Global Assessment of Functioning (GAF) Scale and Social and Occupational Functioning Scale (SOFAS) The GAF, was developed in the early 1990s to rate Axis V of DSM-IV and provides a measure of overall functioning related to psychiatric symptoms. The GAF is extremely similar to the Global Assessment Scale (GAS) used for the same purpose in the third edition of DSM (DSM-III) and the revised third edition (DSM-III-R), from which it was derived. A related instrument is the SOFAS, proposed as a new axis in Appendix B of DSM-IV, which focuses only on functioning and not on symptoms and does not try to discriminate between functional changes related to psychiatric and nonpsychiatric causes . Both scales are clinician rated on a 100-point scale based on all available information, with clear descriptions of each 10-point interval. Ratings are generally made for the past week, but longer intervals (e.g., highest during the past year) can be used. Instructions for rating the GAF and SOFAS are included in DSM-IV; clinician raters do not require additional training to use these scales. The GAS has received more extensive evaluation and shows fair-to-good reliability and good validity judged against clinician ratings of the degree of impairment. GAF or GAS ratings are often required for billing purposes. In addition, the scales have been used to track change with treatment in inpatient and outpatient practice and in multiple research studies. The major criticism of the GAS and GAF is that they tend to confound symptoms and functioning, so that individuals with significant symptomatology (e.g., fixed delusional system) score low even when their social and occupational functioning is relatively spared. Global Assessment of Relational Functioning The GARF was developed in the late 1980s to provide a measure of the quality of functioning in relationships analogous to the measure of individual functioning provided by the GAF or SOFAS. It was subsequently included in Appendix B of DSM-IV as an additional axis for further consideration. It provides a global rating on a 100-point scale based on a review of three major areas: problem-solving, organization, and emotional climate. Anchors are provided for each quintile of each domain. The GARF is focused on the particular needs of family and couple therapists but can be rated by any clinician. Ratings are generally based on the present, but alternate periods (e.g., the past year, or in the period following a major stressor) can be implemented. The GARF has not been extensively evaluated, but preliminary evidence suggests that clinician and even nonclinician raters can achieve good to excellent reliability with only minimal training. The validity of the GARF is supported by expected correlations with other measures of family and couple distress and functioning. The GARF shows promise for rating relational functioning but only time will tell whether it will prove useful in clinical or research practice. Behavior and Symptom Identification Scale The BASIS-32 was developed in the early 1990s to provide a broad but brief overview of psychiatric symptoms and functional status from the patient's point of view for use in assessing the outcome of psychiatric treatment. The instrument assesses a wide range of areas, including family and work relationships; ability to complete regular tasks at home, work, or school; and symptoms of anxiety, depression, psychosis, and substance abuse. Each item is rated on a five-point scale focused on the degree of difficulty during the preceding week. BASIS-32 can be completed as a paper and pencil test (requiring 5 to 20 minutes) or the questions can be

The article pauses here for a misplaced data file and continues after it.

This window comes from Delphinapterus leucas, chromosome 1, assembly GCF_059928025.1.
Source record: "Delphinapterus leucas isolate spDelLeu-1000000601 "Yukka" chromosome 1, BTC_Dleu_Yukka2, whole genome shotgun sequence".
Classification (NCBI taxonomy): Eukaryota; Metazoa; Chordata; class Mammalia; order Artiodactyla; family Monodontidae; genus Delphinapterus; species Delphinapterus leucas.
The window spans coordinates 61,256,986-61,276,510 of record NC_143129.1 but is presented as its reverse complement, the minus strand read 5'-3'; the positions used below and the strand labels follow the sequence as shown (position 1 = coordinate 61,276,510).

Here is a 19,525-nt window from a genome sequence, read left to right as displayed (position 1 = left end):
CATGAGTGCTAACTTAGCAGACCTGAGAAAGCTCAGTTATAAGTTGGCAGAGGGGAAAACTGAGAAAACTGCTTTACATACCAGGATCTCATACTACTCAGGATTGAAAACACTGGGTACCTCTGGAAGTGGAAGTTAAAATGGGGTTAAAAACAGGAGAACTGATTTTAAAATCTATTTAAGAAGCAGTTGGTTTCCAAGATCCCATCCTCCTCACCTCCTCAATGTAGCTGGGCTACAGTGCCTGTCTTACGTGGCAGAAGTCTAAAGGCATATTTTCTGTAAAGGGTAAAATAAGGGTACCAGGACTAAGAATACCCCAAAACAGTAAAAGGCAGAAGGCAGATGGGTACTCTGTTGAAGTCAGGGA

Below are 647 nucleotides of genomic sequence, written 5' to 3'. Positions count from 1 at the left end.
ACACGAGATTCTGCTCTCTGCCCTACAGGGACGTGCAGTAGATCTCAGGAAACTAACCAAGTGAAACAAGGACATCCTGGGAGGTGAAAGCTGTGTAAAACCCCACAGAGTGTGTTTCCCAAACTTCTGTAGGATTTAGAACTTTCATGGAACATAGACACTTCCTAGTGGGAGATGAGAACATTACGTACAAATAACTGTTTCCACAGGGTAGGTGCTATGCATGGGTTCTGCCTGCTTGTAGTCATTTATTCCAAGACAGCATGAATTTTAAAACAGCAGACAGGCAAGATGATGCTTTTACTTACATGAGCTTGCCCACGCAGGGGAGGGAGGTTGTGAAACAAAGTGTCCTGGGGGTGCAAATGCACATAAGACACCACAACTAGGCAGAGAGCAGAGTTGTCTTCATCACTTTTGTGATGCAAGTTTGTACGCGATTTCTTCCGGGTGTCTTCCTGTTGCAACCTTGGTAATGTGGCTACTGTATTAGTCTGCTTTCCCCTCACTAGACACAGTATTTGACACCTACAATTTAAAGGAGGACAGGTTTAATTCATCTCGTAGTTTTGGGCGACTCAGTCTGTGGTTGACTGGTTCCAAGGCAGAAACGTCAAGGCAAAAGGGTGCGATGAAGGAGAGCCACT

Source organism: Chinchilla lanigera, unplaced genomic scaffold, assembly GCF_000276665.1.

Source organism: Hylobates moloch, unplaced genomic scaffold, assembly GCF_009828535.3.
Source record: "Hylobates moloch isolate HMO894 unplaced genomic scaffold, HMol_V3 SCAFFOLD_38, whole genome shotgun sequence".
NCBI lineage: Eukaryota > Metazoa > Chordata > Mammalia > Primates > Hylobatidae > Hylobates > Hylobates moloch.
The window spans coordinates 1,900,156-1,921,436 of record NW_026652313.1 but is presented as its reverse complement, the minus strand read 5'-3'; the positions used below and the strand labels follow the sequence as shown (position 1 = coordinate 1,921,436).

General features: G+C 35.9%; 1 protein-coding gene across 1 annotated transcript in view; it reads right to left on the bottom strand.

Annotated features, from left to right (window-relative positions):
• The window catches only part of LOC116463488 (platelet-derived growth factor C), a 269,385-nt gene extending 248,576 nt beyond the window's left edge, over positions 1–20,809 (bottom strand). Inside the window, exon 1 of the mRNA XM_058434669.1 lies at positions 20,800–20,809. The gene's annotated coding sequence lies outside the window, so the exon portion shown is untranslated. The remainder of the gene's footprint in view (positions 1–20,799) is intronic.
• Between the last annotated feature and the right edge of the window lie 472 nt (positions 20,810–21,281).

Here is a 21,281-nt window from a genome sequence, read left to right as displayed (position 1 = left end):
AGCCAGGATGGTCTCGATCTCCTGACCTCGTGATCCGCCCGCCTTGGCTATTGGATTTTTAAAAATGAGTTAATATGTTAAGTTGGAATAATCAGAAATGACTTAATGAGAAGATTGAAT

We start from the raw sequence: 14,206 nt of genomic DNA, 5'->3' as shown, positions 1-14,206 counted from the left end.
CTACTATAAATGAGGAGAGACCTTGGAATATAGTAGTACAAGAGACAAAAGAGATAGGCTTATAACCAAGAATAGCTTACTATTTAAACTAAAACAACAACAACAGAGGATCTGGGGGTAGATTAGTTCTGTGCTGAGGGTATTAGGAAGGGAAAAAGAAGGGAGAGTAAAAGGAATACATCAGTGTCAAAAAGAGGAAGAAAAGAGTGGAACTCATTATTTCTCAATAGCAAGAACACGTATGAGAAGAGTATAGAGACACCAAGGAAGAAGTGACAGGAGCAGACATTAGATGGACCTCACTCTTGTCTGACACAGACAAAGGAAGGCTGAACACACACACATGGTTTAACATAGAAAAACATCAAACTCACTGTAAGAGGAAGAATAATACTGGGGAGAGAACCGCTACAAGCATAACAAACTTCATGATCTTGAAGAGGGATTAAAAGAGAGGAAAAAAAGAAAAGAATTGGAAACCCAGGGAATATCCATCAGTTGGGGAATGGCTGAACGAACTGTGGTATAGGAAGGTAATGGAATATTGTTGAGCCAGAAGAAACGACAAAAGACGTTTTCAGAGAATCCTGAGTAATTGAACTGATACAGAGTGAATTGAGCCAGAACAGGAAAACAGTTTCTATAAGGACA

read aloud with the patient selecting the best answer from a laminated card (requiring 15 to 20 minutes). It can be scored readily by hand. A computerized scoring system is also available. BASIS-32 generates an overall score and five subscales: relation to self and others, daily living and role functioning, depression and anxiety, impulsive and addictive behavior, and psychosis. Good reliability and validity have been demonstrated. Its simple administration, brevity, and broad coverage make it well suited to its original task, and it is frequently used at baseline, during, and after treatment to monitor progress. It can provide valid ratings across a wide range of psychiatric impairment but is not generally suitable for individuals with substantial cognitive impairment. It is also not suitable for children under age 14. Symptom Checklist-90 Revised (SCL-90-R) and Brief Symptom Inventory (BSI) The SCL-90-R was developed in the mid-1970s from the older Hopkins Symptom Checklist, a multidimensional measure of the severity of psychopathology. (SCL-90 refers to a very similar earlier version but is frequently used to denote the current version as well.) The BSI was developed in the early 1980s as a short form of the SCL-90-R. Both cover the following domains: depression, anxiety, phobia, psychoticism, paranoia, obsessivecompulsive, hostility, somatization, and interpersonal sensitivity. Even the longer SCL90-R fits on two sides of a single sheet of paper and can be completed in 20 minutes or less. The SCL-90-R is a self-report measure with 90 items Likert-scaled from 0 to 4 on the basis of the distress caused over the past week. The BSI is very similar, but has 53 items. Hand scoring is relatively simple, and computerized scoring is available. Both yield t scores based on extensive normative data for each subscale, a Global Severity Index, a Positive Symptom Distress Index, and a Positive Symptom Total. Reliability is fair to good, depending on the subscale, and most subscales appear reasonably valid when assessed against more specific measures (e.g., the depression scale against a HAMD). The principal use of the SCL-90-R and BSI has been in characterizing psychopathology in treatment and other studies, but they have sometimes been used in primary care clinics as a screening tool for psychopathology. However, caution may be warranted in this setting because their sensitivity may be limited in some areas. In addition, the subscales bear only a modest relation to the corresponding DSM-IV disorders. Side Effects The instruments described below are used to detect and quantify side effects from psychiatric medications, specifically motor effects of antipsychotics. Because of the focus on motor symptoms, these scales include a brief, focused physical examination as well as questions posed to the patient. Abnormal Involuntary Movement Scale (AIMS) The AIMS is a clinical examination and rating scale that was developed in the 1970s to measure dyskinetic symptoms in patients taking antipsychotic drugs. The AIMS has 12 items, each of which is rated on an item-specific five-point severity scale ranging from 0 to 4. Total scores are not generally reported. Instead, changes in global severity and individual areas can be monitored over time. Ten items cover the movements themselves, divided into sections rating global severity and those related to specific body regions; two items concern dental factors that can complicate the diagnosis of dyskinesia. In the presence of extended neuroleptic exposure and the absence of other conditions causing dyskinesia, mild dyskinetic movements in two areas or moderate movements in one area suggest a diagnosis of